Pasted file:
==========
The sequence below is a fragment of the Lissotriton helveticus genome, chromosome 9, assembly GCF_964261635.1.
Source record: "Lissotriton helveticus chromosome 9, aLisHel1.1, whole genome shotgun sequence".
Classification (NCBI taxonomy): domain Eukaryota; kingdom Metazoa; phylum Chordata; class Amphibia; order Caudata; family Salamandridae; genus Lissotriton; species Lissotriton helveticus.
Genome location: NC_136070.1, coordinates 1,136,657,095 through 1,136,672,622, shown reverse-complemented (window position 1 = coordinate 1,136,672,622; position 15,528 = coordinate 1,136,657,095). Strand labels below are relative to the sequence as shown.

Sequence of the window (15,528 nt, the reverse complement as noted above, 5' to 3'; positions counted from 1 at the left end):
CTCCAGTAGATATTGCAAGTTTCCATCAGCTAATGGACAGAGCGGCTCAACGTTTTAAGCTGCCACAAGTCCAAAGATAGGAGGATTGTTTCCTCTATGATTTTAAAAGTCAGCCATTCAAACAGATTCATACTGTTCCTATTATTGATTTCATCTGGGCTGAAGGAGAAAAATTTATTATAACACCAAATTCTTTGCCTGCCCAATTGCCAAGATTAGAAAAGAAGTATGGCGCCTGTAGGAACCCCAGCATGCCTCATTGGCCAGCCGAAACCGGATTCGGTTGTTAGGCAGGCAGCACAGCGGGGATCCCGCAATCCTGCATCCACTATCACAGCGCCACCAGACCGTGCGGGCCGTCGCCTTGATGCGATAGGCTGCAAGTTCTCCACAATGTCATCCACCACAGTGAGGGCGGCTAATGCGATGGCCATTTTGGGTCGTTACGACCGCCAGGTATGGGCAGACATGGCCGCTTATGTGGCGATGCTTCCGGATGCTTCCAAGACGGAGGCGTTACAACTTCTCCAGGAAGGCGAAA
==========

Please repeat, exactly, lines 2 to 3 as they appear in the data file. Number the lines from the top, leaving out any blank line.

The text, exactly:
Source record: "Lissotriton helveticus chromosome 9, aLisHel1.1, whole genome shotgun sequence".
Classification (NCBI taxonomy): domain Eukaryota; kingdom Metazoa; phylum Chordata; class Amphibia; order Caudata; family Salamandridae; genus Lissotriton; species Lissotriton helveticus.